I was a little surprised to see a post in a respected tech publication just the other day about how unfathomable machine learning is, and how unknown its impact is going to be. Agreed, machine learning is still unfamiliar to many people, and its potential is enormous. But maybe I can help demystify it a little by sharing some of my own experience applying machine learning in a real life situation.
I really dug into machine learning a few years back working on a marketing campaign concerning the use of analytics during the discovery phase of lawsuits. I got hands-on by downloading the somewhat-famous Enron emails, which I popped into a MySQL database server, and did a little poking around in them using Tableau. But what really helped me understand the power of machine learning was studying emerging e-discovery technology, culminating in a conversation with data scientist and entrepreneur Nicolas Croce (see the interview here).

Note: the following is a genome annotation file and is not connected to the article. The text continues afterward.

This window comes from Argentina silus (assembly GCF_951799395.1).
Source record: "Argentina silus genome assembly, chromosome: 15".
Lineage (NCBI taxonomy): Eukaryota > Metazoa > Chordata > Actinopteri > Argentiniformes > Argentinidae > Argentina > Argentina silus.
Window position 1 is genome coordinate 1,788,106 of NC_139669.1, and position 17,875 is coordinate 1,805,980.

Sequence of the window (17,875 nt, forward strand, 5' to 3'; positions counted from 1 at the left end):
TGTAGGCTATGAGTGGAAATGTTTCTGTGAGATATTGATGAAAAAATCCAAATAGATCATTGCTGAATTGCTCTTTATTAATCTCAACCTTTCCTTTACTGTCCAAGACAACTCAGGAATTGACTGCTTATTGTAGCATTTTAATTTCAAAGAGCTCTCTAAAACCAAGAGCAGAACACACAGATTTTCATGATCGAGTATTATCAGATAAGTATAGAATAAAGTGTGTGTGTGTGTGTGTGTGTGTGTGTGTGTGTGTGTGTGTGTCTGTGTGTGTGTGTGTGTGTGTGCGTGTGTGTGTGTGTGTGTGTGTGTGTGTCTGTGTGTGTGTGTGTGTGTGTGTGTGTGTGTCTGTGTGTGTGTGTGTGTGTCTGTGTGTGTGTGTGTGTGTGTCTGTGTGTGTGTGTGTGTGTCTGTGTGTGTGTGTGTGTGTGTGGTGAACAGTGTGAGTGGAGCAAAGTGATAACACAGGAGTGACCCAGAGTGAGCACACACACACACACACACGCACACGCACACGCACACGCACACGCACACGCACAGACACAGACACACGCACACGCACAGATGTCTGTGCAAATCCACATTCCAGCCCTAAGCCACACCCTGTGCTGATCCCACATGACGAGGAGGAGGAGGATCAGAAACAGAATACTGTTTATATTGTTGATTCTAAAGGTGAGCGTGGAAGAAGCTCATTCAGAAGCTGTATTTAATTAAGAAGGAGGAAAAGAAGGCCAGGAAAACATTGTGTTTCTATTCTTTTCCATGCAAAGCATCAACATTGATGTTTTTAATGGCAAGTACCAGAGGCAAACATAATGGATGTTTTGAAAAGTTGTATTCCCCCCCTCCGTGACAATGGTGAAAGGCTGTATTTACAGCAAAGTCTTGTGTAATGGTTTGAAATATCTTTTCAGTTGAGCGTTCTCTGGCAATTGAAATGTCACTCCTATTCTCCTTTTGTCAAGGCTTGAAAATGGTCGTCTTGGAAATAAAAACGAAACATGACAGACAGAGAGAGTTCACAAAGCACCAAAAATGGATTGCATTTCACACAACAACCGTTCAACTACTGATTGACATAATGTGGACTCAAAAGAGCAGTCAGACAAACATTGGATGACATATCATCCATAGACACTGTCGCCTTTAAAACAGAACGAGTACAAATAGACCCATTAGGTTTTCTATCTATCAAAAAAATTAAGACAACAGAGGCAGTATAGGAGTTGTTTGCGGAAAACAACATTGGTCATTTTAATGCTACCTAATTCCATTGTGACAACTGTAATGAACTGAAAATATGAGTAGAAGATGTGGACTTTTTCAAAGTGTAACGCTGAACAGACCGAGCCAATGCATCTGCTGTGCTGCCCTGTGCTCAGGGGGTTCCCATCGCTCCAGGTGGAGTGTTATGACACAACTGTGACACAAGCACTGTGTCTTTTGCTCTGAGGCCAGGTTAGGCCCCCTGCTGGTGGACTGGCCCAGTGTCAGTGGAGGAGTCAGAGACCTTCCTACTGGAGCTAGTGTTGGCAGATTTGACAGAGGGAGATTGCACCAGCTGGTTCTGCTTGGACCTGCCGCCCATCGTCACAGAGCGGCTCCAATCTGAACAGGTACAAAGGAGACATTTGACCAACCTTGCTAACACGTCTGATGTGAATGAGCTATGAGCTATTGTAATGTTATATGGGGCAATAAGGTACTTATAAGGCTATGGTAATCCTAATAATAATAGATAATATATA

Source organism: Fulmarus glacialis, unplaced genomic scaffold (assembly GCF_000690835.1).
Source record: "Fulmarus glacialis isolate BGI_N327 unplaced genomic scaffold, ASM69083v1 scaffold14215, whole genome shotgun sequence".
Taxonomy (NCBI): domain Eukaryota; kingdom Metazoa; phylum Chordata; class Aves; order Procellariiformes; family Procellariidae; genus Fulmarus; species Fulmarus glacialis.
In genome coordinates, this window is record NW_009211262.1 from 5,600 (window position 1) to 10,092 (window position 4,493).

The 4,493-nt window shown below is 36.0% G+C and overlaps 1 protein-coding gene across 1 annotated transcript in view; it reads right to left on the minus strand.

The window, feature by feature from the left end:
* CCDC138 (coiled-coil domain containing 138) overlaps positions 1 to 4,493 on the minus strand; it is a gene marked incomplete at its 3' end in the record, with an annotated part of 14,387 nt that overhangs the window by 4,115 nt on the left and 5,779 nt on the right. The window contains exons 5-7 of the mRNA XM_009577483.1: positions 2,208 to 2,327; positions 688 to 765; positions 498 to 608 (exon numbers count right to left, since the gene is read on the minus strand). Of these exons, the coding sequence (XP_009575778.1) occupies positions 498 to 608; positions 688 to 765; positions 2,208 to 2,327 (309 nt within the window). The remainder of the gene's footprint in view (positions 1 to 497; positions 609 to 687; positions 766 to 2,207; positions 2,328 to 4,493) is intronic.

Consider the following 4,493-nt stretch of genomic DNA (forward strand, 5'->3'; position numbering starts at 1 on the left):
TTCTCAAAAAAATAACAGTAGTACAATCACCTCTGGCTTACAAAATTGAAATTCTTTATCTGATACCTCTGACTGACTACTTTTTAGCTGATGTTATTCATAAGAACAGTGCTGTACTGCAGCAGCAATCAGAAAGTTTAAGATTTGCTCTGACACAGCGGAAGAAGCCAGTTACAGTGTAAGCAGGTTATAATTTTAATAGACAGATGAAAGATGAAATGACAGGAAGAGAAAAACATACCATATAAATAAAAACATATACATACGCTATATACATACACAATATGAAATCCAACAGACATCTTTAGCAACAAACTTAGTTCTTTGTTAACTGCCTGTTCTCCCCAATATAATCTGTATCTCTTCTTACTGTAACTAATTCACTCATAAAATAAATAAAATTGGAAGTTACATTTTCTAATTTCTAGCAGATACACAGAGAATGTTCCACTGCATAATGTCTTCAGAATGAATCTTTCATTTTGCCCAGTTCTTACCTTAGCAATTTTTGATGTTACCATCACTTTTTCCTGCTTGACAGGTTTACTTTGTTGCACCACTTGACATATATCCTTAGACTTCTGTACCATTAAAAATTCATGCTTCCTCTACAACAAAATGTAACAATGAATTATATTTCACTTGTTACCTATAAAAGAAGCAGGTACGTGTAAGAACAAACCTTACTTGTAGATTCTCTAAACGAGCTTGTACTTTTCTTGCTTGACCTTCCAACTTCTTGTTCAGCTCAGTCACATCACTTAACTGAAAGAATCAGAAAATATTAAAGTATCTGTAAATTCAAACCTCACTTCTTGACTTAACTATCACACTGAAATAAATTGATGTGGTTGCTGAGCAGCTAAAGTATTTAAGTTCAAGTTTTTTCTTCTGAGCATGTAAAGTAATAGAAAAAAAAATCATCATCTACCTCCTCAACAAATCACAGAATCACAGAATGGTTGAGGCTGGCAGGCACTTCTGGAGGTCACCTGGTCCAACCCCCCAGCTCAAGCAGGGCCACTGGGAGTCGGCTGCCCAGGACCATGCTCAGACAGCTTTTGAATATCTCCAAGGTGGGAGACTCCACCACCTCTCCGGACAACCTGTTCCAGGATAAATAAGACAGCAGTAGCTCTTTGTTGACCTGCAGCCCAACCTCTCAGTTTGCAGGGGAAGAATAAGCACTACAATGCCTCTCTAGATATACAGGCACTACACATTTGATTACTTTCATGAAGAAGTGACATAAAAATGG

Before I share what I learned, first some background for those who aren’t already familiar with what the legal profession calls “discovery”. Discovery is the process by which lawyers are permitted to obtain evidence, including documents and electronic records, from their opponents. This is permitted under civil and criminal law so that the lawyers for both sides can assemble evidence that courts need to make good decisions. In a major legal action discovery can involve literally millions of documents and equivalent types of records (images, emails, database entries, etc.). Both sides must review these documents to identify which are important and why.